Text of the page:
Remote Sensing Update 2011
Tree phenology encompasses the complex biological processes of growth and the cycles of flowering and fruit production. Developing a model of tree phenology involves monitoring processes occurring in the soil-plant-atmosphere continuum, such as evapotranspiration and CO2 assimilation. Data collection involves frequent soil, leaf and canopy measurements. The model must also incorporate weather and spectral data, and cultural inputs such as irrigation and fertilization.
Measurement of sunlight interception by the tree canopy is also essential to model development because this data is linked to LAI and demonstrated to be directly proportional to crop yield in almond and walnut tree crops (Lampinen et al. 2009).
We are using the following ground measurements to calculate LAI: Fisheye photographs acquired from beneath the canopy in several plots from 2008 – 2010; Lampinen Mule Light Bar canopy light interception data from several orchards.
Using Airborne Measurements & Satellite Images
Direct methods for LAI calculation and canopy light interception are time consuming, though essential for model development. Airborne and satellite images, when correlated with these direct methods, can provide estimates of canopy reflectance that could be used to estimate light interception and even LAI over large areas.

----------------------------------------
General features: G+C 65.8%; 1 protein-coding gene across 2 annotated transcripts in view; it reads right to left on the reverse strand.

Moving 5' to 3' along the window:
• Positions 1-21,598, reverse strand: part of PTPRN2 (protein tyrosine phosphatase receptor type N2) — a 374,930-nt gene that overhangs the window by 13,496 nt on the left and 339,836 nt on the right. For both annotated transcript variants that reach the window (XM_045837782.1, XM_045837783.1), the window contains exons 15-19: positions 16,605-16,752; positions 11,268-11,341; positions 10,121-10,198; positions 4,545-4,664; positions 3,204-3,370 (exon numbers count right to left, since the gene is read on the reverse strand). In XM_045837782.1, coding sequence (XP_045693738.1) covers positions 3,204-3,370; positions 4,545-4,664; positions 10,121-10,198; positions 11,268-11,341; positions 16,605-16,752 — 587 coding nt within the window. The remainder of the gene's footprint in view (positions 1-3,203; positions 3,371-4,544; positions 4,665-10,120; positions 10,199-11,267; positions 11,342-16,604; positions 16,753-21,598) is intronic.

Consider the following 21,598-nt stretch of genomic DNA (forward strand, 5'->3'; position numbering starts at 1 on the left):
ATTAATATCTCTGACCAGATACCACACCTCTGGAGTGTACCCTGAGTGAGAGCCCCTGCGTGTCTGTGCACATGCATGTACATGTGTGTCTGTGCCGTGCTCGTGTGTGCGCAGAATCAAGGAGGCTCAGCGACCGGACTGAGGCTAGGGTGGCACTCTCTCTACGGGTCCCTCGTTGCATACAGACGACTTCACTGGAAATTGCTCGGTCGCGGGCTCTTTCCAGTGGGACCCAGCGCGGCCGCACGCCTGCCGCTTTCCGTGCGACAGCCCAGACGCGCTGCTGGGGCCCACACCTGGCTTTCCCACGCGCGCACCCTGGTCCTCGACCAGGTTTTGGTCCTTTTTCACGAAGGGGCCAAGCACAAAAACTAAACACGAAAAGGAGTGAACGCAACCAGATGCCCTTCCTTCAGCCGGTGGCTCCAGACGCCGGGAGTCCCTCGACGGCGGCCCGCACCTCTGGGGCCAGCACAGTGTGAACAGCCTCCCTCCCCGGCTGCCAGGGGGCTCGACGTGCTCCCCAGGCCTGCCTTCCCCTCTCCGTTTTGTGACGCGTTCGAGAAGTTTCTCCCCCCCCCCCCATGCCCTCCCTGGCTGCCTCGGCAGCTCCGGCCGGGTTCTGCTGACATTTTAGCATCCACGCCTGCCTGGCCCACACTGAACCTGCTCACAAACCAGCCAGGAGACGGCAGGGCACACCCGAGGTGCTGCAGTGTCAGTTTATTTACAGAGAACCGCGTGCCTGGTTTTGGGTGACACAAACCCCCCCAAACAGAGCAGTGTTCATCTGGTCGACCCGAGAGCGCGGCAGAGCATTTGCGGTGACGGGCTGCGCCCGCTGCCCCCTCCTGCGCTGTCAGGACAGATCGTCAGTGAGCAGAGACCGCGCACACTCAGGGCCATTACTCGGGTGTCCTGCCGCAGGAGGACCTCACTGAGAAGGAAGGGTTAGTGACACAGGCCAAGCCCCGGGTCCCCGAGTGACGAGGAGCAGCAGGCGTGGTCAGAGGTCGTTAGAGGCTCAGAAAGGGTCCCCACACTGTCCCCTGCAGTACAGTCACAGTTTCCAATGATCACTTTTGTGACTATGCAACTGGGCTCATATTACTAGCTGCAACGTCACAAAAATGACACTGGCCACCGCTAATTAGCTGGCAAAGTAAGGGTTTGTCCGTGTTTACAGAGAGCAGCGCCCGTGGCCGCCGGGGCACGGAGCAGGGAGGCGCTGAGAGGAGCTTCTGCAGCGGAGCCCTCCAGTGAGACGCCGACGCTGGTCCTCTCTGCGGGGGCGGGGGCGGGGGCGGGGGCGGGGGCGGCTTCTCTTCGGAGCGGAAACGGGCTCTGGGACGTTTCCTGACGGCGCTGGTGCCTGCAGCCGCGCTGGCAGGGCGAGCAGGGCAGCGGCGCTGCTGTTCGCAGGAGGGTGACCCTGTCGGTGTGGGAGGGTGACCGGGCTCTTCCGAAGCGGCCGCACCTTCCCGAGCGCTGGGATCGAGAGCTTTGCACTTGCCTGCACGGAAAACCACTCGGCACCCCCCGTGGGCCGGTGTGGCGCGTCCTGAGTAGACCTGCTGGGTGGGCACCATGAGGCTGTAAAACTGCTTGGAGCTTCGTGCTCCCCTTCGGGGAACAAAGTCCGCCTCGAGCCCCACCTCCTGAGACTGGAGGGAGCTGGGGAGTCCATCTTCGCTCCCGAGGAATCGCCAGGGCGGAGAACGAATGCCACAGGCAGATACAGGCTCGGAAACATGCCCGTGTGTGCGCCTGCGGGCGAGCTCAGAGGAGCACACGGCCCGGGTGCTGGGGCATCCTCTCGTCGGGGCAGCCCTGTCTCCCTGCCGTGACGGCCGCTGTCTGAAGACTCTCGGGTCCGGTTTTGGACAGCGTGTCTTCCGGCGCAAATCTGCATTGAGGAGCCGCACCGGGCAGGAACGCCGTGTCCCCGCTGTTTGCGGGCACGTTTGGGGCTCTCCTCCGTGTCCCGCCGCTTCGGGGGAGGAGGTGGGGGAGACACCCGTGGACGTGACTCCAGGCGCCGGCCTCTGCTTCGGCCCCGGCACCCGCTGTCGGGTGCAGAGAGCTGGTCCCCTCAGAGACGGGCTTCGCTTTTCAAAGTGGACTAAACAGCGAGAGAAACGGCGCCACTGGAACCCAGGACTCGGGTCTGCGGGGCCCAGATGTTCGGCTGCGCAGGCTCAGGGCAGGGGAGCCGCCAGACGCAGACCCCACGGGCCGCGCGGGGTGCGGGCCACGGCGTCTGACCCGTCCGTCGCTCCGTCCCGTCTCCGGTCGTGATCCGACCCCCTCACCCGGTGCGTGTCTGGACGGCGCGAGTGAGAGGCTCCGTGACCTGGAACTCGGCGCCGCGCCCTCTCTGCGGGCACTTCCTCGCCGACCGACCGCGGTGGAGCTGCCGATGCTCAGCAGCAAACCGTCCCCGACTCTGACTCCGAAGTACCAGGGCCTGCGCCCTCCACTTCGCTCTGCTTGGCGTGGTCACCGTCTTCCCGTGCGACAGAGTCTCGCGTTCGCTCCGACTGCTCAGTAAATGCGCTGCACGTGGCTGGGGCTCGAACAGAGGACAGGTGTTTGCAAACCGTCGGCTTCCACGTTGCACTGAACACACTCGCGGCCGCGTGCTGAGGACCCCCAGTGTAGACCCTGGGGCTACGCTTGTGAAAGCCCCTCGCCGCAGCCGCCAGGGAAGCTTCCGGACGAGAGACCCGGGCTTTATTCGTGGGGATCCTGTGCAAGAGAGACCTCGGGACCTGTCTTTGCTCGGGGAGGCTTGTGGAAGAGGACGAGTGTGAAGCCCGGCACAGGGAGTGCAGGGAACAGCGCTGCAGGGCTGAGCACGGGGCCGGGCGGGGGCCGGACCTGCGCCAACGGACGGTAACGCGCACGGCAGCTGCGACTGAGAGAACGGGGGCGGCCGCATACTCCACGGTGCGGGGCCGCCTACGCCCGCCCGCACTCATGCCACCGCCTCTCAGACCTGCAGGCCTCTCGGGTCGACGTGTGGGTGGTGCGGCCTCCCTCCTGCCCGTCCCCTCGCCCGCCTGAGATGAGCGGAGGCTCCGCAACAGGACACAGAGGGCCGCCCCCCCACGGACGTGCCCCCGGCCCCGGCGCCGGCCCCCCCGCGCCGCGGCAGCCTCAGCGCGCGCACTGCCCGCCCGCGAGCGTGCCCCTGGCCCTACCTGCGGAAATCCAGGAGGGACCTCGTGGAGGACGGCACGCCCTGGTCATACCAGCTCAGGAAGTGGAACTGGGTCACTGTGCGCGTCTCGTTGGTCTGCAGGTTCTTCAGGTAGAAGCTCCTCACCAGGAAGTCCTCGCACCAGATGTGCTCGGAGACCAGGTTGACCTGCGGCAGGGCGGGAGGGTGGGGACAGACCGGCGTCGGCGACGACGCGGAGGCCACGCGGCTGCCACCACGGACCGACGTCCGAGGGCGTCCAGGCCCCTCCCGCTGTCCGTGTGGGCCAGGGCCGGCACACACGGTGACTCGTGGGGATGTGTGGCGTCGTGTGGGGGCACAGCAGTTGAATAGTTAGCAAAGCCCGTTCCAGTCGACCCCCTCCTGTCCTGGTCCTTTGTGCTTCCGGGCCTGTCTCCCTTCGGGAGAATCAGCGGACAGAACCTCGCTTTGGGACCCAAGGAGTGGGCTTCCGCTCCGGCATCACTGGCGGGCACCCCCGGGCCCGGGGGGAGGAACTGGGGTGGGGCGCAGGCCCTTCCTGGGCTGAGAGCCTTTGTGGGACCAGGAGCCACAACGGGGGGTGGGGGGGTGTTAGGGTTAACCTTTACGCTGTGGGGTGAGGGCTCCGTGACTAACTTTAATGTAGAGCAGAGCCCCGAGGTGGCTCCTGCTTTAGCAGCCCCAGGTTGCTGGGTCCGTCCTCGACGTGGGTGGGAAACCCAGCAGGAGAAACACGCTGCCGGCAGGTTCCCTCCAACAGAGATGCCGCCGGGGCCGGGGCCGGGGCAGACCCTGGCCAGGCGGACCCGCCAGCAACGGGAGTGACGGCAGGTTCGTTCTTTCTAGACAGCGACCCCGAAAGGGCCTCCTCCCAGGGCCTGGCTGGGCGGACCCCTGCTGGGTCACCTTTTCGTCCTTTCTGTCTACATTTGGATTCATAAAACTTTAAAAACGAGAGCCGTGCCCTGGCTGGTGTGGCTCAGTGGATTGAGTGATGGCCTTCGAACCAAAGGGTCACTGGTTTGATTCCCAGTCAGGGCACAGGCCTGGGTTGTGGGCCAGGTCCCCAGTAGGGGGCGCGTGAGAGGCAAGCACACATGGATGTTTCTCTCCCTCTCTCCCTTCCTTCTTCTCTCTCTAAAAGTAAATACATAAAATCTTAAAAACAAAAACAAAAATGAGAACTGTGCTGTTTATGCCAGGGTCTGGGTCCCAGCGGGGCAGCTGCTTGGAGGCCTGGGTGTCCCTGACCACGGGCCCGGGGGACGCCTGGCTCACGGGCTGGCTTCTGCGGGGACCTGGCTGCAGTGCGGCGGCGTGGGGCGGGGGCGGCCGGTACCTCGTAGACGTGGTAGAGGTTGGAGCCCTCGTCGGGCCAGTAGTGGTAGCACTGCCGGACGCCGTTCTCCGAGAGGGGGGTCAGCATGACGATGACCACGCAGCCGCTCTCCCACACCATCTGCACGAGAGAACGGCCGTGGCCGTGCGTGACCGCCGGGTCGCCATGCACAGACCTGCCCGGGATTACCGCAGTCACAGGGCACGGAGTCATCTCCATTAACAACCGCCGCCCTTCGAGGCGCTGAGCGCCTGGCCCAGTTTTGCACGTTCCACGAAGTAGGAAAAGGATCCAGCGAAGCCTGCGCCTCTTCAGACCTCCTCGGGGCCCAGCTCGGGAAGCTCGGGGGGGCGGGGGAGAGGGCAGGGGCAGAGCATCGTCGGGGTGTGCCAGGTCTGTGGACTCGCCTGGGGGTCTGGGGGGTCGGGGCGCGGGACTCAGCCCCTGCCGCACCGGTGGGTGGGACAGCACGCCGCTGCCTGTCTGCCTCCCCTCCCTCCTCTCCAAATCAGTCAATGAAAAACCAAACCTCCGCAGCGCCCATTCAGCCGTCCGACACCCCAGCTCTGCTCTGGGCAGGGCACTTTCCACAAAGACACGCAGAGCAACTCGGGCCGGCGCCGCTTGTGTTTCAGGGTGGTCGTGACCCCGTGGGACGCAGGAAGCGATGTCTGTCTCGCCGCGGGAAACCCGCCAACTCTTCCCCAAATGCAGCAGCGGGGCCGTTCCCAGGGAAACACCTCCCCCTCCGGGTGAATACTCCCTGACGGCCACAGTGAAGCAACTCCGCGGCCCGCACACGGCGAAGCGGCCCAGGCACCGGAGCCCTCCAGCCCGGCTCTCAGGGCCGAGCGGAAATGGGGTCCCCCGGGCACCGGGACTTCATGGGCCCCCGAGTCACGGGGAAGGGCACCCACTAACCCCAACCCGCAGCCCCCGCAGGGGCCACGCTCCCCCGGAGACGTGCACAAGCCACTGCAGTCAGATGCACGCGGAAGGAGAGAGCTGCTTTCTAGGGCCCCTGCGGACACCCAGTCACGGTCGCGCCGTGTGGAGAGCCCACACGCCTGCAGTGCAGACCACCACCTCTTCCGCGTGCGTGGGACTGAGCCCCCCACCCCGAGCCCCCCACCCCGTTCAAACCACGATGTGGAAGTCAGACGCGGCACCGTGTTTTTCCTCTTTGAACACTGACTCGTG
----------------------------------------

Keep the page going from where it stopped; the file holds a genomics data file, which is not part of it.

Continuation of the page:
We used airborne remote sensing imaging systems (color infrared digital photography, and NASA's MASTER and AVRIS sensors) to collect data with orchard overflights in 2009 and 2010. We also used imagery from the Landsat satellite for 2000 – 2010. Each 5 to 30 meter pixel in the images is associated with the location of ground measurements to generate models of growth, water stress and canopy density. These aerial and satellite sensors measure the variation in reflectance among the wavelengths of light associated with plant constituents, such as water and pigments. The concentration of these constituents indicates the vegetation health and other biophysical conditions.
- We are using data from experiments conducted from 2008 – 2010 for developing the parameters to estimate nitrogen and water status and demand, and predict yield through scale up from ground measurements to airborne and satellite imagery.Layout of sampling points in a fanjet irrigated almond orchard (USDA collaboration)
- We are associating leaf sampling data for water content and stem water
potential with airborne imagery acquisition.
- We are tracking phenological changes in the tree canopy by matching tree-sampled yield and other plant measurements associated with Landsat images, extrapolating across many orchards.
- Collaboration with USDA-ARS during MASTER overflights: they used RADAR to measure water content from the surface soil to the top of the vegetation. While we share our vegetation water content measurements with them, they will share their soil moisture measurements, and RADAR evaluation.